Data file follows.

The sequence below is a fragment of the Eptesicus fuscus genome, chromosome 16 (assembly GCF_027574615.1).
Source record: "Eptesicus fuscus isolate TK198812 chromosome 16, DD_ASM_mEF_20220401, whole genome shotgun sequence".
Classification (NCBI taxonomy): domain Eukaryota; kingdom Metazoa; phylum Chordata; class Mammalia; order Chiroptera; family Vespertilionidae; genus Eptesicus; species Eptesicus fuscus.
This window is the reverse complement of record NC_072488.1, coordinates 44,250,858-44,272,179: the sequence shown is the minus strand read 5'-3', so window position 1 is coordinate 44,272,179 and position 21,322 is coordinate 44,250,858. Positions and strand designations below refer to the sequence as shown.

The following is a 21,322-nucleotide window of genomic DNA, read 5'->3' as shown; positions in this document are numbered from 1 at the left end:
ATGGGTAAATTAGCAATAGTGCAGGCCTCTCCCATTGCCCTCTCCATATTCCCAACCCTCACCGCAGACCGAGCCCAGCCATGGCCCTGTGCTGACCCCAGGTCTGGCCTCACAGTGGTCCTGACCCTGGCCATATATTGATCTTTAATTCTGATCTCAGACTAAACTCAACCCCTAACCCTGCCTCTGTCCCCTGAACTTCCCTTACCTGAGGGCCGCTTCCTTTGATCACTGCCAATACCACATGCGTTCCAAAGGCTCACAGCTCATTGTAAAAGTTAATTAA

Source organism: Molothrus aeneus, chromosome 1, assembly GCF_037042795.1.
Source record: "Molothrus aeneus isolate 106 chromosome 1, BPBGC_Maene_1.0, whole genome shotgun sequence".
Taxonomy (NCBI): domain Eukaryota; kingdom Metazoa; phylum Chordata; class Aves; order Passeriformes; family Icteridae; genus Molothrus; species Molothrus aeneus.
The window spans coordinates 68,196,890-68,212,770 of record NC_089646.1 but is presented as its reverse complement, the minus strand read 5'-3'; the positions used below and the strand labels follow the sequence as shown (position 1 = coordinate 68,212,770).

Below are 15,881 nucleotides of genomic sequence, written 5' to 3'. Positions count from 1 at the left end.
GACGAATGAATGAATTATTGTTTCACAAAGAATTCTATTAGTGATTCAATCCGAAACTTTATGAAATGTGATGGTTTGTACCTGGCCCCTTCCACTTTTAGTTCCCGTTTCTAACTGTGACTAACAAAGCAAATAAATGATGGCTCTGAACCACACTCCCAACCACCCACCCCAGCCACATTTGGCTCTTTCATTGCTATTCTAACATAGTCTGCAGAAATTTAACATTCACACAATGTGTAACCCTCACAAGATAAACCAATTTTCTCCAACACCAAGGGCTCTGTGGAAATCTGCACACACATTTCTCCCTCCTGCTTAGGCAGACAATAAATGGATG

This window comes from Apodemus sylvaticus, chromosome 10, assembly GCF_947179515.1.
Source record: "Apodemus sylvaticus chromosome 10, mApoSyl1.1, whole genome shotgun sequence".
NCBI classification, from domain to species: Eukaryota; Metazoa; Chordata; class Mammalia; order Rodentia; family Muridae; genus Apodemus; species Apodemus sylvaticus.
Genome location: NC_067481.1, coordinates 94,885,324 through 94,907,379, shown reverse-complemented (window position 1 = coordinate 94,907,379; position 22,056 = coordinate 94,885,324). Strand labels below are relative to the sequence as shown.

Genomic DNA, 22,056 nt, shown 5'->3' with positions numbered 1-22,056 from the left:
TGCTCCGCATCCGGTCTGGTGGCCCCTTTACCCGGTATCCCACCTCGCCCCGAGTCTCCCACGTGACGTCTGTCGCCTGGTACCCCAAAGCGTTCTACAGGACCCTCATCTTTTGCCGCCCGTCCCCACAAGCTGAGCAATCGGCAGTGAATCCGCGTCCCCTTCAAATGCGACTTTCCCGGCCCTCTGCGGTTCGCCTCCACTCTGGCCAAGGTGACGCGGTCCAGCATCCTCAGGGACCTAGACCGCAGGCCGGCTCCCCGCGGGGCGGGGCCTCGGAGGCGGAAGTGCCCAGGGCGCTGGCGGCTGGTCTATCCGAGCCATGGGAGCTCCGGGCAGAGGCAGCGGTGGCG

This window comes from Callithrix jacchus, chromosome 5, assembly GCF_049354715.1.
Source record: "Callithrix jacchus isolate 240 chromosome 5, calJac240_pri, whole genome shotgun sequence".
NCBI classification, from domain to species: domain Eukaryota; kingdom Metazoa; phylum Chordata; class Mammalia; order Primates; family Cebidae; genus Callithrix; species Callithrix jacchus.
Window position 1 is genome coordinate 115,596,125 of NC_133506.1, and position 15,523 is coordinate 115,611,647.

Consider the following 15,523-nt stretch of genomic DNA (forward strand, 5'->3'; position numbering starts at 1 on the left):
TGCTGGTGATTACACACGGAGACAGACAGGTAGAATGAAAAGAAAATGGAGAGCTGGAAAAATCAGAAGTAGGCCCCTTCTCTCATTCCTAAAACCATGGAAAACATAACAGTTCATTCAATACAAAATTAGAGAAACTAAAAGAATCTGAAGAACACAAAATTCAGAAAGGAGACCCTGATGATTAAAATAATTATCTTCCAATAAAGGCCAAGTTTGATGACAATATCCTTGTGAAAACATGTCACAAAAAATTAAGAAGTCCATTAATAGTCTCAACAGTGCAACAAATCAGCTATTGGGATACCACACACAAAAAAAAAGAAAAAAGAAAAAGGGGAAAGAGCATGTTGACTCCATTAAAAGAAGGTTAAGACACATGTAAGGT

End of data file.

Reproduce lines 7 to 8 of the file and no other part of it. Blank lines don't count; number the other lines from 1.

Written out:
Source organism: Molothrus aeneus, chromosome 1, assembly GCF_037042795.1.
Source record: "Molothrus aeneus isolate 106 chromosome 1, BPBGC_Maene_1.0, whole genome shotgun sequence".